by Dan Rafter
Chris Gary is rarely surprised when industrial users choose to open their manufacturing or distribution businesses in Northwest Indiana instead of the Chicago market.
Operating in this slice of Indiana — which includes such traditionally manufacturing-friendly cities as Hammond, East Chicago and Gary — comes with a host of benefits, the most important of which is the lower cost of doing business here.
“In general, your costs of operation will be down in Northwest Indiana,” said Gary, a vice president and industrial specialist with Oakbrook Terrace, Ill.-based NAI Hiffman. “The soft costs — the workers’ compensation costs and unemployment insurance rates — are terrific in Northwest Indiana. The utility rates can be less. The state government and municipalities have been very aggressive in attracting Illinois businesses, so there are often incentives. It’s a good place to run an industrial business.”
End users know this. For proof, just look at the major industrial projects going on here. ITR America at the end of 2013 completed a 100,000-square-foot build-to-suit facility in Hobart, Ind. Munster Steel is now building a 123,000-square-foot center in Hammond, Ind., for its operations.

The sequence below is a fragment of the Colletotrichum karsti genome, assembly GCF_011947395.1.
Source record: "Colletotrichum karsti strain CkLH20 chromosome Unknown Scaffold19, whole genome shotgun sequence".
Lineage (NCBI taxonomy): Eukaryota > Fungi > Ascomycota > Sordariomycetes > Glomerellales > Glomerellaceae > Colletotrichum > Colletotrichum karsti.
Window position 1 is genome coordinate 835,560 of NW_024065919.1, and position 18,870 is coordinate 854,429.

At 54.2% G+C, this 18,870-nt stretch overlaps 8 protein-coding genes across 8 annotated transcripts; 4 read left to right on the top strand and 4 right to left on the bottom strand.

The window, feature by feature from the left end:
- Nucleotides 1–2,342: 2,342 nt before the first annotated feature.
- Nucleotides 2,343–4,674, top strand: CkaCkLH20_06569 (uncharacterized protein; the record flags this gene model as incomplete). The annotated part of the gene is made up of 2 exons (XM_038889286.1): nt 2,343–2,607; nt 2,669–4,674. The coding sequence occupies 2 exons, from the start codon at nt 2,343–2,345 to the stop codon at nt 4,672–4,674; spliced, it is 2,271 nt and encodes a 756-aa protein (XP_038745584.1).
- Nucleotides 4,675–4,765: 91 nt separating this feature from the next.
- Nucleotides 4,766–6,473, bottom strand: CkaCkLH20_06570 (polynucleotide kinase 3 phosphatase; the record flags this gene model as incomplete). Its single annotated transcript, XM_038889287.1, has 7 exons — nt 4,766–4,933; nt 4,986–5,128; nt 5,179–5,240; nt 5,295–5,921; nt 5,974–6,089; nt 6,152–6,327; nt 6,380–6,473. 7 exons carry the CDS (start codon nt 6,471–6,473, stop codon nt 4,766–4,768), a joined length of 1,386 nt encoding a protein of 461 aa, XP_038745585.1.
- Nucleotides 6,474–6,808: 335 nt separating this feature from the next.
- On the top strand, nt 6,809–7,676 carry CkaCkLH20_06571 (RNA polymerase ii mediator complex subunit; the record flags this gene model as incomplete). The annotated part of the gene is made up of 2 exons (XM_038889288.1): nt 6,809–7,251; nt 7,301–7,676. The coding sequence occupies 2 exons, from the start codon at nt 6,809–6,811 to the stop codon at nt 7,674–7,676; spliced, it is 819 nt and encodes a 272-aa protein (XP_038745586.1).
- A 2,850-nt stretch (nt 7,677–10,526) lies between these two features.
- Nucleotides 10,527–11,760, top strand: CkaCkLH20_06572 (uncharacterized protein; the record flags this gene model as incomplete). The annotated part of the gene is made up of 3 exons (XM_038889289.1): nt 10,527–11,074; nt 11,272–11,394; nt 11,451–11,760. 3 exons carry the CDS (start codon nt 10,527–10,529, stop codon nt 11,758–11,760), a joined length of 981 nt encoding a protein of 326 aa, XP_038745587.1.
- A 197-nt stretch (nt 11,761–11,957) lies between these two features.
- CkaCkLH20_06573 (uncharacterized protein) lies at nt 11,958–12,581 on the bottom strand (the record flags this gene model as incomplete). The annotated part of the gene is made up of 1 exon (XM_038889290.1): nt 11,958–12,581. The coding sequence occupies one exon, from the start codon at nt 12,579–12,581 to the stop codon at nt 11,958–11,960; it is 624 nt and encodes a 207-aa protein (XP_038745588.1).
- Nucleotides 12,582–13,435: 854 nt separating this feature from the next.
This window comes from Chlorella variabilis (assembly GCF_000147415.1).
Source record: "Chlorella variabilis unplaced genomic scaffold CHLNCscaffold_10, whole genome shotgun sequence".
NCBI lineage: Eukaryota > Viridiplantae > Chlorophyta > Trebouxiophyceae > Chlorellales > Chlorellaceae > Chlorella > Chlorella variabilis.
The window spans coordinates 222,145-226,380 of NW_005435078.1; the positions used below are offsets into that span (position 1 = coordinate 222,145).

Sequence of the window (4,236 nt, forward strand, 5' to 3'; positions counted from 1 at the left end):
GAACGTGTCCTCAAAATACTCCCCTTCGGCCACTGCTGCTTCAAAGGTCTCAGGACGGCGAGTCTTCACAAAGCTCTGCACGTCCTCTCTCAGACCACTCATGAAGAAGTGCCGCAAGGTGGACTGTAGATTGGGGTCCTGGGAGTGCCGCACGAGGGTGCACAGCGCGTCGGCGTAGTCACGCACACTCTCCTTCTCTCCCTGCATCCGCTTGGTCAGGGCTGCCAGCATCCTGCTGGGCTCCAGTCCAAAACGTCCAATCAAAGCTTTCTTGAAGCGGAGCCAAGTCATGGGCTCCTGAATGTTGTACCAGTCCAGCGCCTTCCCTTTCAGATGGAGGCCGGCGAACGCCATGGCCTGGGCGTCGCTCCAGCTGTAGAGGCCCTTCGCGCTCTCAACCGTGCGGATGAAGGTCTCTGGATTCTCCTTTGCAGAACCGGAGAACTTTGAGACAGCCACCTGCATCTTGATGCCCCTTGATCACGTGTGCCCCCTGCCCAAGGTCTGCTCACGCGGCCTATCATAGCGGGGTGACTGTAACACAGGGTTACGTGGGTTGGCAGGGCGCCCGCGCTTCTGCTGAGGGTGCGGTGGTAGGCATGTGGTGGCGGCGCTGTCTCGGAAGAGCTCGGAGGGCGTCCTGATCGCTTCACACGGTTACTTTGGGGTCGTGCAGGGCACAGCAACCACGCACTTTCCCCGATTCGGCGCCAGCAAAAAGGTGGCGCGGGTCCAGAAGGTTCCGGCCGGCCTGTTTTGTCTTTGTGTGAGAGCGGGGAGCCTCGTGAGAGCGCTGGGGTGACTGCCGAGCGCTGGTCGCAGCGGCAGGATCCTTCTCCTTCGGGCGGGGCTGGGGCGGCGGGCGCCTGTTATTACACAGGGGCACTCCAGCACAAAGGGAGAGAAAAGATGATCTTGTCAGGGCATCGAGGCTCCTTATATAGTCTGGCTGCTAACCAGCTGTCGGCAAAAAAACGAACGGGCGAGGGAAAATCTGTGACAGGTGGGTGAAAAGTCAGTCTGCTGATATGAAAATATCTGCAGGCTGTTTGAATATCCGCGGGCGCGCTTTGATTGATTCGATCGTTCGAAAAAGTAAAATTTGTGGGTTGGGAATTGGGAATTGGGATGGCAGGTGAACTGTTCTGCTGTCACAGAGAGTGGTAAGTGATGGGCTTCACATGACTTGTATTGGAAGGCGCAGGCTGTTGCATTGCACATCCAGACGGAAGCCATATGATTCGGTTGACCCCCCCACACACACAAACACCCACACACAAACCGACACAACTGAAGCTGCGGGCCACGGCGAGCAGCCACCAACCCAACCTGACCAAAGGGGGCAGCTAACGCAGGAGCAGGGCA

Urschel Laboratories is building a 350,000-square-foot manufacturing plant in Chesterton, Ind., in the Coffee Creek Center. This project, which also includes a new headquarters building for the company, will cost $104 million.
Then there’s chemical company MonoSol, which recently bought a 23-acre site in the Portage, Ind., business park AmeriPlex at the Port. The company plans to build a 300,000-square-foot manufacturing plant.
“Those are four substantial projects. What’s interesting is that each is a manufacturing project, not a distribution project,” Gary said. “That’s a little counter to the market overall. To put a rough number on it, roughly 75 percent to 80 percent of new industrial deals tend to be distribution deals. But here, these four big projects are all manufacturing deals. I would chalk that up to the fact that historically, Northwest Indiana has a bit of a labor advantage to Illinois.”
Those lower labor costs, of course, is one reason why industrial users might choose to locate in Northwest Indiana instead of the Chicago-area market. Labor costs are lower on the Indiana side of the border. Indiana is also a right-to-work state, which is also attractive to industrial users.
Then there’s the way workers’ compensation and unemployment insurance are calculated in Northwest Indiana. Gary estimates that end users can save up to $1,500 a year for every worker in soft costs if they do business in Northwest Indiana instead of Illinois.
“If you have a lot of employees, if you have 100 or 200 employees, that can come out to $150,000 to $300,000 of soft-cost savings,” Gary said. “That is real money. That is one of the reasons why manufacturing projects have come to the forefront in Northwest Indiana at the moment.”